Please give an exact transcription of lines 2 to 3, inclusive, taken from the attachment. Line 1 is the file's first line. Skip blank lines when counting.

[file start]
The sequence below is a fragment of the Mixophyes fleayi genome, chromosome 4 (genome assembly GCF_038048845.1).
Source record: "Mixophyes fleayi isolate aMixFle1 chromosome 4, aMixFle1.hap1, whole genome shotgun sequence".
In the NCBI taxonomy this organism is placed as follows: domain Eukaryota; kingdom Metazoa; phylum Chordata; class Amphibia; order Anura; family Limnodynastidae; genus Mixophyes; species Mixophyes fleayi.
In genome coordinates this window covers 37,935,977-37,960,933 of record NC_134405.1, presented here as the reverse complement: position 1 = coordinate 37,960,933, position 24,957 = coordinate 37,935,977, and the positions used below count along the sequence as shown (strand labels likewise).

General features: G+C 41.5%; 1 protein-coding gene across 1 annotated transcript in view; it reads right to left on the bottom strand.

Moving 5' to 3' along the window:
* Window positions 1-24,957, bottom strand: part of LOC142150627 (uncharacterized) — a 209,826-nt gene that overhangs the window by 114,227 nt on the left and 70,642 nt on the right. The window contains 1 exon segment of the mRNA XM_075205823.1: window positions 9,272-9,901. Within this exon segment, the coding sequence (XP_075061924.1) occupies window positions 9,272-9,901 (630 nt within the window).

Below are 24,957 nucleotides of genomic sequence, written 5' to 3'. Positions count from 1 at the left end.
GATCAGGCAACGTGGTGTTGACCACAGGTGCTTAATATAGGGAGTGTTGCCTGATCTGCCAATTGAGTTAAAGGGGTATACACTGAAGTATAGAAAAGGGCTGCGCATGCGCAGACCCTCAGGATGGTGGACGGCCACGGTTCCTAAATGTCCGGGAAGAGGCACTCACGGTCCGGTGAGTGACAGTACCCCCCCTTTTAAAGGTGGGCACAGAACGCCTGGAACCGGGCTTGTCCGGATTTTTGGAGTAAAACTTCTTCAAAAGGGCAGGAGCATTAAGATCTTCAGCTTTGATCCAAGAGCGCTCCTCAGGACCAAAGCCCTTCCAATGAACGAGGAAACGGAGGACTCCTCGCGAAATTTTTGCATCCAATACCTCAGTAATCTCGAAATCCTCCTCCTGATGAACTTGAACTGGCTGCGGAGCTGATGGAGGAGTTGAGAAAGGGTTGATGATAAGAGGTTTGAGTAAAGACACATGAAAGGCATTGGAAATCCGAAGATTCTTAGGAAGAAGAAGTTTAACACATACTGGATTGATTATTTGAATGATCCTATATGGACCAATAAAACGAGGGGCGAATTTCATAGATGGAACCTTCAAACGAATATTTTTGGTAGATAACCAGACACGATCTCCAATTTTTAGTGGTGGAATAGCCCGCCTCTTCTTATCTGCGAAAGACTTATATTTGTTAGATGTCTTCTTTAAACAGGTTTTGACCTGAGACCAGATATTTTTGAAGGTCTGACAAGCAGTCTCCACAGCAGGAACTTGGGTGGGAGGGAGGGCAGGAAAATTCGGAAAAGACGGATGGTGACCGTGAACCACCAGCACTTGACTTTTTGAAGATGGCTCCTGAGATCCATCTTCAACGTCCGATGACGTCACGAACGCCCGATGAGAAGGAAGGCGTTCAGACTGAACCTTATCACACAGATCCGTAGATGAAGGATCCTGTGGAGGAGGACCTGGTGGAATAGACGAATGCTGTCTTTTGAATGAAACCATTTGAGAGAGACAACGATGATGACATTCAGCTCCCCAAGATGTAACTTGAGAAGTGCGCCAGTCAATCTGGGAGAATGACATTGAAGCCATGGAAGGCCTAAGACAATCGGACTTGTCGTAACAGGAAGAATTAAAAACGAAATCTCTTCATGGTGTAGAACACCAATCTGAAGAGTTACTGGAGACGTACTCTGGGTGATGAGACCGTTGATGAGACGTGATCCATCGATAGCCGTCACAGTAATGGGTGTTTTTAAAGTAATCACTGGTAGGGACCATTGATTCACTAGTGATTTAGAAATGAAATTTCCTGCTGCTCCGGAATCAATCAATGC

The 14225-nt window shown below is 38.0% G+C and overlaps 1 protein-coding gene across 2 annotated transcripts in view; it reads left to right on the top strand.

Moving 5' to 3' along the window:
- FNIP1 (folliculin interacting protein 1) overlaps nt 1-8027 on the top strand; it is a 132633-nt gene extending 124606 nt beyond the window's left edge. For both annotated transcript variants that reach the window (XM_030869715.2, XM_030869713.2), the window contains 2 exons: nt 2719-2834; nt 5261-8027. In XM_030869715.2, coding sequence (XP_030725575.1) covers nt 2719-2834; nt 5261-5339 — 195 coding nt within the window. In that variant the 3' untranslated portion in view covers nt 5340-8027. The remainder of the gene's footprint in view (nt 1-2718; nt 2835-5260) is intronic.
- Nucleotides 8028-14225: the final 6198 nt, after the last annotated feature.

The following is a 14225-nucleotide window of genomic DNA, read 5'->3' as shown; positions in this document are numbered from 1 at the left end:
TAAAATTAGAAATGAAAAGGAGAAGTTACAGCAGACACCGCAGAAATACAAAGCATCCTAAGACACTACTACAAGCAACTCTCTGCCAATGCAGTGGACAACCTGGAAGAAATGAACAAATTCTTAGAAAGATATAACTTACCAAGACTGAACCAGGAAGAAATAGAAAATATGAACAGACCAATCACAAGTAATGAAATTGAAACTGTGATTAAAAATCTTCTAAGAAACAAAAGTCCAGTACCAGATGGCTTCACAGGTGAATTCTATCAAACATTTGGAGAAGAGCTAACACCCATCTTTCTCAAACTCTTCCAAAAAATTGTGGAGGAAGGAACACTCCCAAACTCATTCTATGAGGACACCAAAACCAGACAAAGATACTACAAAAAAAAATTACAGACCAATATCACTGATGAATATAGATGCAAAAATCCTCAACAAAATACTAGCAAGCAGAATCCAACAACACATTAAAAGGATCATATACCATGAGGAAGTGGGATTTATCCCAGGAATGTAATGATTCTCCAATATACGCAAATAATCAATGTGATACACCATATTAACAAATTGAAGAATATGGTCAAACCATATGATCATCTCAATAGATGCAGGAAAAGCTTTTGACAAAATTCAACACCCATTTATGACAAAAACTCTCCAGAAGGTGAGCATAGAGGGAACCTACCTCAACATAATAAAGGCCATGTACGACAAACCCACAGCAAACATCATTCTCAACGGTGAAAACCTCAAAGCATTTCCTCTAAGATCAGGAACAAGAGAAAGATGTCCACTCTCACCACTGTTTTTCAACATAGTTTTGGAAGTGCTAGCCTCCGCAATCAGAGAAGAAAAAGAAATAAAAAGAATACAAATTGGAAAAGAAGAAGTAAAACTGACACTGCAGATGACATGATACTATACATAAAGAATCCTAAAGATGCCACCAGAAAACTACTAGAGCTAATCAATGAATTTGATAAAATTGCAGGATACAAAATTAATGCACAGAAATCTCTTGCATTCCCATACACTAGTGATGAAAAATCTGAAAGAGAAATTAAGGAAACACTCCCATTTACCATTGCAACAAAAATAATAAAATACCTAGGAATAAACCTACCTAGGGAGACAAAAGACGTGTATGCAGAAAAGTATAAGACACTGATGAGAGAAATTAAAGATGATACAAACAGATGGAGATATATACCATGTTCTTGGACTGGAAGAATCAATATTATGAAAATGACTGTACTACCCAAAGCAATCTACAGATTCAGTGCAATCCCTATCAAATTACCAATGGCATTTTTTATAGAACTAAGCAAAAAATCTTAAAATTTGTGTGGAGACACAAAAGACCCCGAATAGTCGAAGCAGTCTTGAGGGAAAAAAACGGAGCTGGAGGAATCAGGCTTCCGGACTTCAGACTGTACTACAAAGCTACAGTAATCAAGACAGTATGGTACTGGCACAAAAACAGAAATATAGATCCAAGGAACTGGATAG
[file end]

Source record: "Mixophyes fleayi isolate aMixFle1 chromosome 4, aMixFle1.hap1, whole genome shotgun sequence".
In the NCBI taxonomy this organism is placed as follows: domain Eukaryota; kingdom Metazoa; phylum Chordata; class Amphibia; order Anura; family Limnodynastidae; genus Mixophyes; species Mixophyes fleayi.